Tom Anderson, owner of the Salmon River Motel in Riggins, said he’s typically half to three-quarters booked at this time of year.
“Right now, it’s just nothing,” he said.
And the Riverview Motel in Riggins won’t open at all this winter for lack of business.
Fish and Game representatives said they’re aware that businesses are hurting due to the suspension and are working as quickly as possible to get the permit issue resolved.
“There’s not much we can do when we close the season like that,” Idaho Fish and Game’s public information supervisor Roger Phillips said. “As far as financials, our hands are pretty tied on that.”
Idaho Fish and Game representatives have been meeting with businesses along the Salmon River to discuss details of the season suspension and what the future will hold, according to several business owners.
The financial impact will hurt the outfitters’ businesses, but not being able to fish on their own time hurts, as well.
Many people who work in the fishing industry along the Salmon River don’t stop fishing when they clock out.
“Any day I’m not here at work, I’m out fishing,” said Chip Berry, a sales clerk, who sells “guns, ammo and beer,” at 93 Outdoor Sports in Salmon. “As a fisherman, it’s pretty upsetting.”
Berry moved to Idaho from California in 2009 to fish steelhead. He’s been fishing all around the world, he said, but steelhead fishing is his favorite.
“There ain’t nothing like catching a 36-, 38-inch steelhead in running water,” Berry said.
While outfitters and anglers are frustrated by the impact the suspension will have on finances or on their personal fishing enjoyment, many of them said they also want what’s best for Idaho’s wild steelhead population, which has steadily declined in recent years.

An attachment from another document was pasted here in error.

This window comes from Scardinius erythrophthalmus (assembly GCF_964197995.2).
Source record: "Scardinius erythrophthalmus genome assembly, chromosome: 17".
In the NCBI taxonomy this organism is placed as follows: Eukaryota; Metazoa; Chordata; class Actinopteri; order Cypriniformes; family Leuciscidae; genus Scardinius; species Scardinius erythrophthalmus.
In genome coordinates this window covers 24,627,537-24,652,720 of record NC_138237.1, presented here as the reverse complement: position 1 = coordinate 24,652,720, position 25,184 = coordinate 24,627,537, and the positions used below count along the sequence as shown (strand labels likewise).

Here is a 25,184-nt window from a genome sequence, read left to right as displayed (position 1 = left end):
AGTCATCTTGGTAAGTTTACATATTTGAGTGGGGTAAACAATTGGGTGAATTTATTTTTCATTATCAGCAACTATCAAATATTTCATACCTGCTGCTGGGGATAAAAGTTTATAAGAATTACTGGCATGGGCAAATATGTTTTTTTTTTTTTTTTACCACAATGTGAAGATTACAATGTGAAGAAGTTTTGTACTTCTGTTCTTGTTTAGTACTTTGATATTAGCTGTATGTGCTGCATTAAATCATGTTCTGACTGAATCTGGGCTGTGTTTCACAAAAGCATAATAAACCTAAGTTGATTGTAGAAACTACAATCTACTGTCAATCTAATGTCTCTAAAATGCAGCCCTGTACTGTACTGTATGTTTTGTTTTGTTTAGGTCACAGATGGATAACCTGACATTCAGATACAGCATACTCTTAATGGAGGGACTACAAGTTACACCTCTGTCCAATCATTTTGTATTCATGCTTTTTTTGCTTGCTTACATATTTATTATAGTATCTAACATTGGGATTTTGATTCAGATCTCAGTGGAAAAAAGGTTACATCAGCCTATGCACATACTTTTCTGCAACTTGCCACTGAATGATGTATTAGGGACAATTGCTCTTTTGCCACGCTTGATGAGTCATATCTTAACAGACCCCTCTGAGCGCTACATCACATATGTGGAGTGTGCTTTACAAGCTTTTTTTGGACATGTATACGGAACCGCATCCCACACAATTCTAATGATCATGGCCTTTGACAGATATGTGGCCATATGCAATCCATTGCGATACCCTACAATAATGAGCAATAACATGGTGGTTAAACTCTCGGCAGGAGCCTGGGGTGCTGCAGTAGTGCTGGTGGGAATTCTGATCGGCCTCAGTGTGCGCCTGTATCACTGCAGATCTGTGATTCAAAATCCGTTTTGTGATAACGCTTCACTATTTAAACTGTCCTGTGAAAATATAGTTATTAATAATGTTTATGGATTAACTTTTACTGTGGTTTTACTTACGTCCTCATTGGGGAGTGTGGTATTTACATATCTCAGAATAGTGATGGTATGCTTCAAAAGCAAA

Berry said, after his initial anger at the season suspension, that, as a realist, he’d like to see the number of steelheads bounce back.
“Whatever I can do to help the steelhead population return to this area, I’m all for it,” he said.
But Idaho Fish and Game said suspending the season wasn’t about curbing declining wild steelhead numbers because the catch-and-release rules for wild steelhead fishing keep mortality rates low.
“Idaho sport fisheries result in the unintentional mortality of about 3 percent of the wild steelhead entering Idaho,” Moore said in a letter to steelhead anglers. “Federal and state agency fishery scientists agree this level of handling and mortality does not jeopardize wild steelhead populations.”
Initial demands in the threatened lawsuit included banning the use of boats, barbed hooks and bait while fishing.
Bill Bernt, owner of Aggipah River Trips in Salmon, who has been fishing for steelhead on boats since the 1980s, said he got the impression the conservation groups want to change the way steelhead fishing is done.
Banning boats would ruin his business, Bernt said.
“That’s what I do is fish from boats,” he said. “From a business standpoint, that would be the end of it. Those provisions would be aimed at primarily favoring fly fisherman and everybody else would be out of luck.”
Idaho Fish and Game did not meet the lawsuit’s boating, bait or barbless hook demands.
“We see those as social issues,” Phillips said. “Making those changes is not going to have any effect on wild fish and whether they’re harmed or not. We’re not going to make changes on social issues under the guise of protecting fish.”
Fish and Game officials are confident that NOAA will issue Idaho a steelhead fishing permit but they don’t know when.
“We’re very comfortable and confident that the permit is coming and it will keep our steelhead fishery, as we know it in Idaho, intact,” said Ed Schriever, Fish and Game’s deputy director of operations, at a Nov. 20 town hall meeting in Riggins.
Meanwhile, the steelhead season will remain suspended indefinitely.
Baugh said he’s going to work on his boats while he waits for the season to open again.
“If you want to go fishing, just put down a date,” he said. “We’re trying to do what we can just in the off-chance Fish and Game comes through and opens the season.”